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Risk-Informed Decision Framework for Built Environment: The Incorporation of Epistemic Uncertainty

Part of the Risk, Governance and Society book series (RISKGOSO, volume 19)

Abstract

Managing a risk to a built environment from natural and man-made hazards is an important issue for the prosperity of a nation. Risk assessment forms the basis for the risk management, which often involves uncertainties that arise from our ignorance about the risk, such as lack of data, errors in collected data, and assumptions made in the modeling and analysis. This uncertainty that arises from imprecise information is referred to as epistemic uncertainty, as opposed to the aleatory uncertainty that arises from the variability of possible outcomes. If epistemic uncertainty prevails, assessing and managing a risk rely on risk perception of a decision maker. Studies have suggested that the risk of low-probability high-consequence events tends to be overestimated by the public. Thus, the role of risk perception in risk management of civil infrastructure exposed to natural and man-made hazards becomes significant because of the potential catastrophic consequences of such risks (e.g. casualties, functional and economic losses of the built environment, etc.) to the public. The consideration of epistemic uncertainty and risk perception in risk assessment of a built environment may lead to a risk management solution that is different from what is obtained when it is not incorporated. In this study, we present a risk-informed decision-making framework that can assist decision makers, including governmental agencies that allocate limited resources to enhance the safety and security of the civil infrastructure. In this framework, epistemic uncertainty is incorporated by utilizing generalized interval probability theory and cumulative prospect theory. The framework is illustrated with an example of regional hurricane risk management for residential buildings located in Miami-Dade County, Florida, considering the effect of changing climate.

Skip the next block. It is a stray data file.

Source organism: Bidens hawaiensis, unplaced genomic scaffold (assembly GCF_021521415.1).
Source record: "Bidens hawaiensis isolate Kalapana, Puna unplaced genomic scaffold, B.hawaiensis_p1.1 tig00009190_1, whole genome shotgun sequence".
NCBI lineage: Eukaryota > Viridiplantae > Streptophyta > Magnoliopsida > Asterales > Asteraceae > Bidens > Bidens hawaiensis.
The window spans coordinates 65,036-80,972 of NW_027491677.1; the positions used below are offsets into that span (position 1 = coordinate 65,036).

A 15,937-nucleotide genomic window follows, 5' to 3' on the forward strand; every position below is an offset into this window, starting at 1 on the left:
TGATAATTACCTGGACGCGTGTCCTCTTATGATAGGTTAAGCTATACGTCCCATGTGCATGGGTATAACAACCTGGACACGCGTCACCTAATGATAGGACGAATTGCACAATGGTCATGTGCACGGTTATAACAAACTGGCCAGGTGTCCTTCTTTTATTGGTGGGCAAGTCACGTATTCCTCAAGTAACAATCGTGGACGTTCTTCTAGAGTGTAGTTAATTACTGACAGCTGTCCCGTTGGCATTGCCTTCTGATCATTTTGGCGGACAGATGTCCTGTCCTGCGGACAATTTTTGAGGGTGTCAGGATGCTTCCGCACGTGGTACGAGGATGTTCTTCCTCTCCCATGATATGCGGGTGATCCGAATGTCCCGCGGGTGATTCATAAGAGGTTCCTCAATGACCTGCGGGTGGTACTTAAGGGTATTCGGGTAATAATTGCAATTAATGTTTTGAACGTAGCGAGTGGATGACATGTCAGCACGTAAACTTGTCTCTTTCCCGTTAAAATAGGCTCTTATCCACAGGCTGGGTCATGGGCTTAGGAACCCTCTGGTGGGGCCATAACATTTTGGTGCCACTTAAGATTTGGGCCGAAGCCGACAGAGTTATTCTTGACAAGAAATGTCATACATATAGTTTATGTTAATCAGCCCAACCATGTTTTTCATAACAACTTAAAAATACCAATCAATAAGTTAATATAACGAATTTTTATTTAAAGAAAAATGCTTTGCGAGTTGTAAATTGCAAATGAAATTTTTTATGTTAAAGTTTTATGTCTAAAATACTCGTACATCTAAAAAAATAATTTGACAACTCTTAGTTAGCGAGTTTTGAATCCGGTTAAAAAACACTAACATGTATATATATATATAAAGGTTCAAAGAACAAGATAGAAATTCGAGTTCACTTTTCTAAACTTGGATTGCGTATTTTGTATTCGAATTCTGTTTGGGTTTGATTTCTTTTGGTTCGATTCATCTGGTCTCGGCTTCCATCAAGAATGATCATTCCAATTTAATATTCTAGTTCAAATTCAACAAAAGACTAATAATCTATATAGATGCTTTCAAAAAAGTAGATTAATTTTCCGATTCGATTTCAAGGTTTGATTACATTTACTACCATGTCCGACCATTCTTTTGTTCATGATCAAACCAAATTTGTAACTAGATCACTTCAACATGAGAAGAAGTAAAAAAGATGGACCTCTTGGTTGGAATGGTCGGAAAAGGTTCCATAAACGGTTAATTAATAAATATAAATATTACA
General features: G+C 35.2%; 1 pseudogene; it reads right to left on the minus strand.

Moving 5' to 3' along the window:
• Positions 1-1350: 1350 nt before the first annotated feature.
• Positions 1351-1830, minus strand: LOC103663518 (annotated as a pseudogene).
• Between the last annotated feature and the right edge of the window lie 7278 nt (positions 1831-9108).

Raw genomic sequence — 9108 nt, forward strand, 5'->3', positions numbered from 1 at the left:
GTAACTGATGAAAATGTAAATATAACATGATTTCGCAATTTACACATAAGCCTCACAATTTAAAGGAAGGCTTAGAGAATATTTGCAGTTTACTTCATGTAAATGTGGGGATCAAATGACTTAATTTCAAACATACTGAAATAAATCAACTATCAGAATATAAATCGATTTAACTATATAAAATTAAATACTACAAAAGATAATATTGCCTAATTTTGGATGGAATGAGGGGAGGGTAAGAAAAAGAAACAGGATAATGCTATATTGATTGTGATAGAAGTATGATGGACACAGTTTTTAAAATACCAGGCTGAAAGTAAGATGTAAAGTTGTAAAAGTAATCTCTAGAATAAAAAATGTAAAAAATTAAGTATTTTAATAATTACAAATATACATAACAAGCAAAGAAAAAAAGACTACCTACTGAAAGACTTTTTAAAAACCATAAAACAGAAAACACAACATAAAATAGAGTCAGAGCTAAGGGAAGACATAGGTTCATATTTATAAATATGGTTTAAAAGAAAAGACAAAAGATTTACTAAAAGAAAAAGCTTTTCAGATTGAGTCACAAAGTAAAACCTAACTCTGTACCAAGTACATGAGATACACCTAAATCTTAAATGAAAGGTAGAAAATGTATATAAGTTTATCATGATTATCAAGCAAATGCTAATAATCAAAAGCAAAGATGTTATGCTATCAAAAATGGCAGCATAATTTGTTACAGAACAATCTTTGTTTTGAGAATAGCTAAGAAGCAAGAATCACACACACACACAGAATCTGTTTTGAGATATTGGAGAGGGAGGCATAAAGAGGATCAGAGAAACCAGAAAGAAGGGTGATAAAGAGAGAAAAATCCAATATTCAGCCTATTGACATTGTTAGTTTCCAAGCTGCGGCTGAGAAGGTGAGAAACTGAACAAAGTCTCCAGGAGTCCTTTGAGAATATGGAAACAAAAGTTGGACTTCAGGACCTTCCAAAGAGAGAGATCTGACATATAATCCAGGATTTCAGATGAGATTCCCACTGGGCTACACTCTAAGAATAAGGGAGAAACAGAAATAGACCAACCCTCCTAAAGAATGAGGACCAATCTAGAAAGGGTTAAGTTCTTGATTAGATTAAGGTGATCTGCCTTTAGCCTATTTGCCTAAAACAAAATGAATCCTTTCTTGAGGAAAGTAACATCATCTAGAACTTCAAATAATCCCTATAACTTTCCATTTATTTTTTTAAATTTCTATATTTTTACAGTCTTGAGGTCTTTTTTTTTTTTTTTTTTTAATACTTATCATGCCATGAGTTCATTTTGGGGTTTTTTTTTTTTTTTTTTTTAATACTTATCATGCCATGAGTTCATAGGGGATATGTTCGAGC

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Copyright information

© Springer International Publishing Switzerland 2016

Authors and Affiliations

  1. 1.Department of Civil and Environmental EngineeringUniversity of Illinois at Urbana-ChampaignUrbanaUSA
  2. 2.Woodruff School of Mechanical EngineeringGeorgia Institute of TechnologyAtlantaUSA

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